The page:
My Mom Cooked Moringa Before It Was A Superfood : Goats and Soda She used pods from the moringa tree to make a delicious lentil stew. And it turns out she was on to something: Researchers now say the tree, which grows in Asia and Africa, is packed with nutrition.

My Mom Cooked Moringa Before It Was A Superfood

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RENEE MONTAGNE, HOST:

And now we take a look at what could be the next American super-food craze - moringa. This tropical tree produces leaves and seed pods packed with proteins and vitamins. People in Asia and Africa have been eating it for years. And this hearty plant may be not only nutritious but able to stave off disease. NPR's Maanvi Singh reports.

MAANVI SINGH, BYLINE: In India, moringa is known as the drumstick tree because it has these long, drumstick-like seed pods. It's common in Mumbai, where I grew up. My mother would use young, tender pods to make this delicious lentil stew called sambar. I called her up to reminisce.

UNIDENTIFIED WOMAN: It used to be our favorite, especially with hot rice and a big dollop of fresh, homemade butter.

SINGH: I loved this stuff, even as a kid who generally rejected wholesome foods.

UNIDENTIFIED WOMAN: I mean, oddly, you fussed over a lot of vegetables. You never fussed over drumstick sambar, which was very surprising.

SINGH: It turns out, all that moringa I gorged on as a child might have been healthier than I ever realized. Jed Fahey at the Johns Hopkins Bloomberg School of Public Health has been studying this tree for years. He says it grows wicked fast, it's drought resistant and it makes for good firewood. But more importantly...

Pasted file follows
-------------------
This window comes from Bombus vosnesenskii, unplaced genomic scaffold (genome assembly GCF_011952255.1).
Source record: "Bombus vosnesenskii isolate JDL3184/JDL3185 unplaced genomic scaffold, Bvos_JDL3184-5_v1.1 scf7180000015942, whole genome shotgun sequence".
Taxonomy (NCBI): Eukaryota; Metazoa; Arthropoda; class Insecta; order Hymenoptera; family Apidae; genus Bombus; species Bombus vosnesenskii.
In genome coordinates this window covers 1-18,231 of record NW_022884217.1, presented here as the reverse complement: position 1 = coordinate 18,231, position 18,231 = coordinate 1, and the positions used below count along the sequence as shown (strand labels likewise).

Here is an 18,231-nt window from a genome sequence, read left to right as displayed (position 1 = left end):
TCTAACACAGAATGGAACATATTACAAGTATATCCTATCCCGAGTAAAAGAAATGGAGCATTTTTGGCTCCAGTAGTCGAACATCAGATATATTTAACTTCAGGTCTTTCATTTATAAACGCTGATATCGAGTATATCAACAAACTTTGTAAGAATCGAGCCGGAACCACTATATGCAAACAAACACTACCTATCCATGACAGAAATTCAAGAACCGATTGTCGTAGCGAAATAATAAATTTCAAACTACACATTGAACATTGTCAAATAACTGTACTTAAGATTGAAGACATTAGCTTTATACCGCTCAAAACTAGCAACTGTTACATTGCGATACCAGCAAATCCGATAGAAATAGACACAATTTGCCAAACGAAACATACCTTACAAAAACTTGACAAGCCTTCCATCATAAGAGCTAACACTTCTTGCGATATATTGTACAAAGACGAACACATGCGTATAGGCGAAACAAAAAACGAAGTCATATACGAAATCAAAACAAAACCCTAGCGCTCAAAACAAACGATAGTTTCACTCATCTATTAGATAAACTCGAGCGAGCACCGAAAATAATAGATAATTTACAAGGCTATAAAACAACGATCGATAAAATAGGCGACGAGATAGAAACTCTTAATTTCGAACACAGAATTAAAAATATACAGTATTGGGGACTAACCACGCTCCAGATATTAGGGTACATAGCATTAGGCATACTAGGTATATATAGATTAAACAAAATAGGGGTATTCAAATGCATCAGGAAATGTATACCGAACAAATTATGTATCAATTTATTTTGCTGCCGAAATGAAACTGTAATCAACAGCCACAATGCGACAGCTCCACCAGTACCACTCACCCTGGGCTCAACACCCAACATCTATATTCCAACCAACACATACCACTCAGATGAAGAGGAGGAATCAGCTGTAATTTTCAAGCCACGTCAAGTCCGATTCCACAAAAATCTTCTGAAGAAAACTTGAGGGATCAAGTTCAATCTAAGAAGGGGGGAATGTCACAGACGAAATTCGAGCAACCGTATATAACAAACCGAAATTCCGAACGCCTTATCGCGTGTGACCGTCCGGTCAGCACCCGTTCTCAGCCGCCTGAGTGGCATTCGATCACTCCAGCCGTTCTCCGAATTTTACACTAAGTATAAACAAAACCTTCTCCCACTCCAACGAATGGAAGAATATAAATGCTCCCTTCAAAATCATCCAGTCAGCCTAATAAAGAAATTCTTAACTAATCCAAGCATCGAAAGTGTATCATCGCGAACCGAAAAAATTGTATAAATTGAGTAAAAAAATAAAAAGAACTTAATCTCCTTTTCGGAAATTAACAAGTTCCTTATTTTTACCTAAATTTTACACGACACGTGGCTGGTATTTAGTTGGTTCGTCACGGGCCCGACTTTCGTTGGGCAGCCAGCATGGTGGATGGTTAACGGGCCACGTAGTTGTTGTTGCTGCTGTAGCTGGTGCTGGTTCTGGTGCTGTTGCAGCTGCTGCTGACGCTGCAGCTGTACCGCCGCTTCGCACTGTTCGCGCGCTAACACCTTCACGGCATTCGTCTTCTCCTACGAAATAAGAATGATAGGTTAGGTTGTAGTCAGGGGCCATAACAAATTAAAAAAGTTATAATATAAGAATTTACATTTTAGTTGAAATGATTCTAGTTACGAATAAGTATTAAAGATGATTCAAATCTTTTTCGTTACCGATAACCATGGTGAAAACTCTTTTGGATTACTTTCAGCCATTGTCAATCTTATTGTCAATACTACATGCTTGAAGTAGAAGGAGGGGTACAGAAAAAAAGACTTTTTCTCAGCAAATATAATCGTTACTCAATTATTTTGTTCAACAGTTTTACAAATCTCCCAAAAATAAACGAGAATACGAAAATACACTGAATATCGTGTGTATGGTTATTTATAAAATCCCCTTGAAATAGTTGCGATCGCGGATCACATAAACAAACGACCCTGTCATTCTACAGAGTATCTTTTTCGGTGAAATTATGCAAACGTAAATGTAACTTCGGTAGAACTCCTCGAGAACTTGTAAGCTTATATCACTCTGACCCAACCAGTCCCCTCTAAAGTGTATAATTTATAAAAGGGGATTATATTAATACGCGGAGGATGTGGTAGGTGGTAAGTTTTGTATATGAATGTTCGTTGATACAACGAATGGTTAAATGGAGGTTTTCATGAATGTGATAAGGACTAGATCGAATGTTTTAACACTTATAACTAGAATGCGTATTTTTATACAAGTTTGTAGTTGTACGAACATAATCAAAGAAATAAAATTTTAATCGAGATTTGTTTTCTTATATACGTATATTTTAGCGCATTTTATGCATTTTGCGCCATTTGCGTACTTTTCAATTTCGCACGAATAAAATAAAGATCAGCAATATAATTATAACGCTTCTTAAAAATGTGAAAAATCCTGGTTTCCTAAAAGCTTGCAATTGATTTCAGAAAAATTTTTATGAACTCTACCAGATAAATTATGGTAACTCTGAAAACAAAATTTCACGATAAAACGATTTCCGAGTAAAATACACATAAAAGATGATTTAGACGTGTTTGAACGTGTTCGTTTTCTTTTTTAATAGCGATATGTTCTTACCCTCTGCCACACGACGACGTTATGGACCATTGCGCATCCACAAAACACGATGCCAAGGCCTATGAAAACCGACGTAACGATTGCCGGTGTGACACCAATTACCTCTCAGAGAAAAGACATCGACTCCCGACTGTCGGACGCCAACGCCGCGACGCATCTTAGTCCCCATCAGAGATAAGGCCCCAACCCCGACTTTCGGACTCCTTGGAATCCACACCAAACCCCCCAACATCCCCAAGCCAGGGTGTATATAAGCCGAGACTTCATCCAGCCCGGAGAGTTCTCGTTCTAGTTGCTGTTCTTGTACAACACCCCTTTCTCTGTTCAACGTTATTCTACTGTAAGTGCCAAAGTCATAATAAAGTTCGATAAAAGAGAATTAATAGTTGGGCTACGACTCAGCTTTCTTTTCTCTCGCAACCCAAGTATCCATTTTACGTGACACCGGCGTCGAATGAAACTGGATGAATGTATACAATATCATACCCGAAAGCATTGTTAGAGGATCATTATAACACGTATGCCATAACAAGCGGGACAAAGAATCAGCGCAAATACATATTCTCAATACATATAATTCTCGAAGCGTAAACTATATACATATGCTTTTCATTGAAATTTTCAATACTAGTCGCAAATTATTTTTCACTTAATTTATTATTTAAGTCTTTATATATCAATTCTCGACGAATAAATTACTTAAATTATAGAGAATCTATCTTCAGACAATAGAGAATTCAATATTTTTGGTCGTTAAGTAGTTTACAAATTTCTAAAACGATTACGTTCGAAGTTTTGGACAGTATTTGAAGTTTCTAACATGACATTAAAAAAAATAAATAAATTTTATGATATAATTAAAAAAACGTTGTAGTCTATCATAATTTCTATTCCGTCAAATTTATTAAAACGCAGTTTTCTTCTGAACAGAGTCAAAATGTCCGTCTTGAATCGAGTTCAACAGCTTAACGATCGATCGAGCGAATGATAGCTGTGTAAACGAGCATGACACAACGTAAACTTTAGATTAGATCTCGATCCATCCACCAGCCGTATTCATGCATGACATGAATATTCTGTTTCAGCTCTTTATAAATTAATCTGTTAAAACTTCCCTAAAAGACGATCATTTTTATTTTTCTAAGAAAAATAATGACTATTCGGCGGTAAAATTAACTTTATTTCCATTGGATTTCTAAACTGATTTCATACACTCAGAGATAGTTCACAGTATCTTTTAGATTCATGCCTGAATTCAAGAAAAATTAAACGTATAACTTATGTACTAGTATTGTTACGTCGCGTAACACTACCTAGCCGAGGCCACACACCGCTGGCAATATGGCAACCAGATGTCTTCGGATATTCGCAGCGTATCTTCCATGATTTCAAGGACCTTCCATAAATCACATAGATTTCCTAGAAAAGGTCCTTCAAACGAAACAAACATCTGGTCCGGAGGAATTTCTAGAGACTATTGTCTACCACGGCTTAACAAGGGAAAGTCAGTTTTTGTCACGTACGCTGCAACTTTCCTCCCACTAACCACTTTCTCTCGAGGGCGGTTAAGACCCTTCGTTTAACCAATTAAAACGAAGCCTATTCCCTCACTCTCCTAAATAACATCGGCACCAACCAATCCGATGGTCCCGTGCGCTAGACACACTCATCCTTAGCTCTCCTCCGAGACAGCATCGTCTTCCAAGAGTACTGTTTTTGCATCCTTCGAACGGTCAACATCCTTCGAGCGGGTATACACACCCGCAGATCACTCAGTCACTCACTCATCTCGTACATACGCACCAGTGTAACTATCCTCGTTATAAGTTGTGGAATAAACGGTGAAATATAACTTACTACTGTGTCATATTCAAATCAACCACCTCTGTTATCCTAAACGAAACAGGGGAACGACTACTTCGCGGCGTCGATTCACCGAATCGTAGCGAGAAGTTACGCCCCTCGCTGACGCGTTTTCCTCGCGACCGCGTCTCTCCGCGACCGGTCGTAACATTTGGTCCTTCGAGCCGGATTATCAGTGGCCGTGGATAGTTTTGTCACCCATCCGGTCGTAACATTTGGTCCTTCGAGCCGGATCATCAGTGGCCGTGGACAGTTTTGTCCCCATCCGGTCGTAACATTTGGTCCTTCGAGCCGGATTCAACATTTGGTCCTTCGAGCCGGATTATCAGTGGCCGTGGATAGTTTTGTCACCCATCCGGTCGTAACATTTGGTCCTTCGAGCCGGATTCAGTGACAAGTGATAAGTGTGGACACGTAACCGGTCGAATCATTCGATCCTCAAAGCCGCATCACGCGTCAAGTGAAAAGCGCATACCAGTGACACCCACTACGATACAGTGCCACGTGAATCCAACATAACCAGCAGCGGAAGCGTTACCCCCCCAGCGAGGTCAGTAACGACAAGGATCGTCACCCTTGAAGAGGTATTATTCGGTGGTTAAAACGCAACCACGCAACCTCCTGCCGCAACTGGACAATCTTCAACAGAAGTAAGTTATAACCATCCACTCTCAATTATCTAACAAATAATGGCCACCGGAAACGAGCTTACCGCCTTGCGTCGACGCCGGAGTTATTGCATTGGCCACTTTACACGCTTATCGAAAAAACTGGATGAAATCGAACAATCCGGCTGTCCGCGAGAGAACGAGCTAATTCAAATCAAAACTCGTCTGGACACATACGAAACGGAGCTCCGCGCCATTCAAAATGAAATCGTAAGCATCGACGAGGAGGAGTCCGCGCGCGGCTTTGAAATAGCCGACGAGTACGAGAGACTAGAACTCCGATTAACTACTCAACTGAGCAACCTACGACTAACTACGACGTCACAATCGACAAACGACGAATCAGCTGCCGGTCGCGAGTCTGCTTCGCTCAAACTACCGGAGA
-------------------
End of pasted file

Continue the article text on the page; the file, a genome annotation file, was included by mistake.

JED FAHEY: Its leaves are an extraordinarily good source of vitamin A and vitamin C and iron.

SINGH: The seed pods are also a great source of protein and omega-3 fatty acids. All told, its nutritional value rivals that of milk, yogurt and eggs. That's why Fahey says its real value lies in its ability to feed poor communities across Asia and Africa, which is where it grows best. But lately, moringa supplements and energy bars are becoming fashionable in the U.S. Fahey encourages everyone to try it. It does taste great, like a green bean but better.

FAHEY: I just think that we should remember that this is essentially a novelty at the moment.

SINGH: He and other scientists are still looking into its medicinal value. There's good evidence that moringa has some anti-diabetic and cancer prevention properties, but the research is still in its early stages. Meanwhile, my mom says, in southern India, some folks have other thoughts.

UNIDENTIFIED WOMAN: (Laughter) They thought it was an aphrodisiac.

SINGH: Yeah, at this point, there's no scientific proof to back that one up. I'm Maanvi Singh, NPR News.

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